clock menu more-arrow no yes

Filed under:

More fun with Korean cooking

New, comments

If you buy something from an SB Nation link, Vox Media may earn a commission. See our ethics statement.

Tonight's recipe is spicy noodle soup, or Sujebi.  Actually, the video included in this post contains two recipes, one spicy and one plain.  I highly suggest going the spicy route.  Most grocery stores carry some form of jarred Kimchi and they are typically more than enough to get you through a basic soup recipe like this one:


If you are in the mood for something a bit more simple, there are a number of wonderful recipes you can cook up with some basic stock, a few veggies, and a jar of pre-made Kimchi.  One of my favorite winter meals goes as follows:

  • Bring 2 cups of medium grain rice to a boil with 3 cups water.  Cover, reduce temperature, and simmer until sticky (12-14 minutes).  Turn off the burner but do not remove the pot from the heat and do not remove the lid. 
  • While you are cooking the rice, heat 2 T cooking oil in a large enamel-covered dutch oven (For those of you who do not own one of these wonderful pans, I highly suggest the 6.5 quart Tramontina model from WalMart.  It is 100% on par with models that cost $200-300 more.  We use this pan more than any other item in our kitchen and it has a fairly interesting back-story to boot. These things sell out in a hurry when WalMart puts them on the shelf and you may have to use their site-to-store option to pick one up.)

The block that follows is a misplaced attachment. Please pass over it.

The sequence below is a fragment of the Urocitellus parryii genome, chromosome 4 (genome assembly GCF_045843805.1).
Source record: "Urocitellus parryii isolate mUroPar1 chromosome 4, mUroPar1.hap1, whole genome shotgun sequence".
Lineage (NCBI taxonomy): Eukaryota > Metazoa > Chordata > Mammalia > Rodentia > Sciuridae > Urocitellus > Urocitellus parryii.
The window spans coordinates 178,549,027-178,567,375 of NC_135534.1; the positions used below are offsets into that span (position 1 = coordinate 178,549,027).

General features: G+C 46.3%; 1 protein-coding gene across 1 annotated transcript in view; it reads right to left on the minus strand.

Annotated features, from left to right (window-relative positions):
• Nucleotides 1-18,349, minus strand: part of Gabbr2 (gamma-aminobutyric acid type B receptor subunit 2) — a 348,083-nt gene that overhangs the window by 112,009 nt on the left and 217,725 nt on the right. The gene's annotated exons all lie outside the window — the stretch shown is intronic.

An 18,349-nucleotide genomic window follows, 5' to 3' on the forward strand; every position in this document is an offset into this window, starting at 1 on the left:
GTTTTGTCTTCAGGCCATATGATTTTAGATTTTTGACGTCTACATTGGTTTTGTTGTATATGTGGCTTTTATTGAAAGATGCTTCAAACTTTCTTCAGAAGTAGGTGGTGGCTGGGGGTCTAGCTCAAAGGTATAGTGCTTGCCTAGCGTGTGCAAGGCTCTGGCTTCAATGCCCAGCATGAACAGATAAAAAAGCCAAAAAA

• Quickly brown your choice of main ingredient; pork, chicken, beef, or tofu will work just fine.  My personal favorite is thinly sliced pork or 1/2 inch tofu cubes.
  • When your main ingredient is browned, put in 1-2 cups of stock (chicken, beef, or veggie depending on your taste).
  • Cook for 10 minutes before adding an entire jar of pre-made Kimchi to the pot along with some green onions (or other veggies of your choice). 
  • Cook for an additional 5-10 minutes.
  • To serve, take an ice cream scooper and place a large ball of sticky rice in the center of a bowl.  Ladle the Kimchi soup over the rice and enjoy.  

While most people associate Korean cuisine with bulgogi and Kimchi, the real workhorse of Korean eating is its soups.  Koreans are masters of one-pot comfort soups.  Korean soups are peasant dish cuisine at its finest.  Most of their soups are hearty, yet healthy; and spicy, yet not overwhelming. 

The next time you head on out to a Korean restaurant, I highly suggest trying something like a Budae Chigae (army base stew) or some variation of a thick bean paste soup that is popular during the winter months (doenjang chigae).  Simple, common, and delicious. 

Until later.

PS: Consider this yet another open thread for trade speculation...if you don't want to talk about wonderful Korean soups.